Six-week-old Tacos by the Road, at 638 S. Miami Ave., is a pleasant lunch alternative for office inmates who are tired of downtown's somewhat stale cuisine scene. Not that the restaurant's three salsas will power things up much -- the most piquant version, a fresh, chunky combination of tomato, white onion, and chopped cilantro, was zippy but nowhere near as hot as the day. Still, this pretty little place presents quick, fine fare in an exceptionally clean setting.
Tacos, burritos, fajitas, and quesadillas, ordered at a counter contrived from hurricane shutters, are assembled from your choice of steak, chicken, pork, or vegetarian (beans, rice, cheese, lettuce, and guacamole). As at the Burrito Place, flour tortillas are the norm here, with corn putting in an appearance only as a basket of chips or nachos. (Unlike at the Burrito Place, these chips were freshly prepared, crisp and barely touched by salt.) Though skimpy on cheese, nachos grandes ($4.79) were liberally laden with peppery beans, newly mixed guacamole that was a bit heavy on the lemon and light on the salt, sour cream, and steak.
Owner Carlos Fournier, a former head line cook at Chi-Chi's, bought out the lease of a pasta restaurant called 638. In opening his taco stand he deliberately kept the menu simple, just the way they do along the byways of Mexico. The name of the restaurant is an apt double-entendre that also plays on the proximity of the locally legendary Tobacco Road. (Old Roadsters may remember an earlier incarnation of the location: Shagnasty's, where Delroy "Cheese" Gibb's chicken and steak fajitas, flamed to order on an outdoor grill on weekend nights, earned two Best of Miami awards.)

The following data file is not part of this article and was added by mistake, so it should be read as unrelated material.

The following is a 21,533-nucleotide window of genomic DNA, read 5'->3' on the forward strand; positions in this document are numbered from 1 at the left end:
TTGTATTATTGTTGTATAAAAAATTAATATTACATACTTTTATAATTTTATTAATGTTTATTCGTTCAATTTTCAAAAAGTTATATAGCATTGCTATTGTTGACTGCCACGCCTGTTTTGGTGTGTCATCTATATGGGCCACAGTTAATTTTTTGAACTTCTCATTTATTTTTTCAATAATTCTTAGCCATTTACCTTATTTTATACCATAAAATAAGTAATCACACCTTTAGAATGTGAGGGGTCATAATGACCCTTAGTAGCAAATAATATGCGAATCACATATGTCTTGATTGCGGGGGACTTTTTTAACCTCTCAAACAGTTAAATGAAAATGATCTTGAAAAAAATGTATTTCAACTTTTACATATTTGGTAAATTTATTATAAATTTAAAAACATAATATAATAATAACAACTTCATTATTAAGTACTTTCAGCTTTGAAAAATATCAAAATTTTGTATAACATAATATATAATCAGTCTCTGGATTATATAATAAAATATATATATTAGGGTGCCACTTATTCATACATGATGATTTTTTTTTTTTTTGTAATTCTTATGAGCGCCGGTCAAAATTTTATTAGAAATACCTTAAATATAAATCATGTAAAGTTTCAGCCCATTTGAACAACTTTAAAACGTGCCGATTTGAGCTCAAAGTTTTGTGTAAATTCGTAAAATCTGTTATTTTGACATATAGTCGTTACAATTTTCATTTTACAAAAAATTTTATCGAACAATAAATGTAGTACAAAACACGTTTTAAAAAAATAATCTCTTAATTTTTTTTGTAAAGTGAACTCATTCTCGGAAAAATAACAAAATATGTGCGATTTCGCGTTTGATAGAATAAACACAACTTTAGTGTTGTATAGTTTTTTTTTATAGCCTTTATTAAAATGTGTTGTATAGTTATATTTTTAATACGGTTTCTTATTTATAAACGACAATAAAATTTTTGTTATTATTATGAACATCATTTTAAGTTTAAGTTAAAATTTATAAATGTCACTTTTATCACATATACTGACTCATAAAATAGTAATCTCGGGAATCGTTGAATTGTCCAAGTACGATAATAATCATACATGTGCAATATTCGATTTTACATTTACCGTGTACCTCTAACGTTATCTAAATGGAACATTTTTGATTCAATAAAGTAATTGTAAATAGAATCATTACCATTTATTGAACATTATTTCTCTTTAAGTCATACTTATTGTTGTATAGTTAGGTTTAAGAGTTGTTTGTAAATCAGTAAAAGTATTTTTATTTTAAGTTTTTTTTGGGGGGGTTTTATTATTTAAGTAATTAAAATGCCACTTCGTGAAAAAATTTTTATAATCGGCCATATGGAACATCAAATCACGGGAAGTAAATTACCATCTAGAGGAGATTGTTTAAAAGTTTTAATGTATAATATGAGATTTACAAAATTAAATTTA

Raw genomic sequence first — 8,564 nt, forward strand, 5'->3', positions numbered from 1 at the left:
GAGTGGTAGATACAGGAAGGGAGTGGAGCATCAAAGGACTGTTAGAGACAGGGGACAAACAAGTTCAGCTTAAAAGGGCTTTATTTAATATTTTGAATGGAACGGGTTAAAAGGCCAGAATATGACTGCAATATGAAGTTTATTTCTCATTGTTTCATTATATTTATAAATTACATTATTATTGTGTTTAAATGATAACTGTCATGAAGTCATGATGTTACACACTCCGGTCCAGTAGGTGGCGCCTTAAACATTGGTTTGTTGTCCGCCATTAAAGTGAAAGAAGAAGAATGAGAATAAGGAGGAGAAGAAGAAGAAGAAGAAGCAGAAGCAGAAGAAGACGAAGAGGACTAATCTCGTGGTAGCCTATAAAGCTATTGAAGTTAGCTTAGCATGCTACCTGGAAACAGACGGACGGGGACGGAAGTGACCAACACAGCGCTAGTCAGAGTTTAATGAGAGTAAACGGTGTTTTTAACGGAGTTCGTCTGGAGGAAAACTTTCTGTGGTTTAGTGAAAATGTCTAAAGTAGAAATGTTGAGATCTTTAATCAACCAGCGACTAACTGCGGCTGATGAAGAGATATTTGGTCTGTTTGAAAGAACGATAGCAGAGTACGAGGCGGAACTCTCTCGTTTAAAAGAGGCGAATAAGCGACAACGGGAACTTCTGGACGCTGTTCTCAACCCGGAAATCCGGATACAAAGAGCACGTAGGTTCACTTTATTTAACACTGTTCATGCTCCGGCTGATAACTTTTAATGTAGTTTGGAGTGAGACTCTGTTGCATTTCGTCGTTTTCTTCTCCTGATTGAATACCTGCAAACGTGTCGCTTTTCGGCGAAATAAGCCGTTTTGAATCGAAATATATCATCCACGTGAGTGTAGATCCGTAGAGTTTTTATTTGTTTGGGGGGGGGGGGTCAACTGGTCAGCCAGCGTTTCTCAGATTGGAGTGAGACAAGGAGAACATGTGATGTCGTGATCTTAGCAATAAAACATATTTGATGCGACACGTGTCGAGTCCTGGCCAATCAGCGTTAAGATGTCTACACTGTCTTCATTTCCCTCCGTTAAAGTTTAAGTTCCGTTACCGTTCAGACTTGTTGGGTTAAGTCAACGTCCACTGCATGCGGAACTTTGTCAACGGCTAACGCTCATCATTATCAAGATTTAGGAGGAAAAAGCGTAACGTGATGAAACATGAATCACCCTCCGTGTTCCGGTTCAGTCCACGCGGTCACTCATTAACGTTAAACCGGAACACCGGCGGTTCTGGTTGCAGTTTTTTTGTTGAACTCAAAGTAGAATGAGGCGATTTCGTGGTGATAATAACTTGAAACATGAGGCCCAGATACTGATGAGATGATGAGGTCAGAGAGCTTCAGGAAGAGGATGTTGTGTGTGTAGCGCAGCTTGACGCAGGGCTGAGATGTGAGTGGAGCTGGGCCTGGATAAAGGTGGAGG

Like its venerable neighbor, Tacos by the Road maintains its own individual style. Beans, for instance, are whole red kidneys, not pureed refrieds. Beef is marinated and sliced flank steak, not ground chuck. And the only beer available is Miller Lite on tap, not lime-topped, bottled Corona; twelve-ounce cups of homemade sangria are another choice.
The lone special the day we visited, tequila-and-lime-marinated shrimp ($4.99) served with a corn-tomato salsa in flour taco shells, was an admirable achievement. After soaking in the margarita bath, the shrimp were grilled, then cradled in just-warm tortilla shells. The chunky corn-and-tomato relish added garden punch but unfortunately little in the way of spice.
Sauteed onions and red and green bell peppers contributed to steak fajitas ($4.49), two hot flour tortillas filled with meat, vegetables, and guacamole. A side dish of beans provided extra emphasis, though they couldn't overcome the fact that the steak was overcooked to dryness. As with all other orders, chips were served alongside.
A chicken burrito, priced at $4.29, was warm and fragrant, a well-rolled flour tortilla sandwich suitable to pick up and eat with one's hands. The oven-stiffened shell hid an oozy burst of chicken, guacamole, and salsa -- sans cheese, if you like. Tacos by the Road takes healthy requests with aplomb.
Of course, we're probably all better off if we keep an eye on what we eat. Then again, if we swallowed everything the media fed us, we'd never eat anything at all. And doesn't your own common sense tell you that a certain dish, deep-fried and layered with beef, cheese, guacamole, and sour cream is -- at least in the colloquial sense -- "bad" for you?
At the full-scale eateries such as Mrs. Mendoza's out west and El Rancho Grande on the Beach, the menus have a greater scope, offering something for even the most fastidious dieter. And a drive south to Homestead is sure to yield authentic Mexican results. But for more immediate cravings, check out the taco stands -- they sure beat a Big Mac.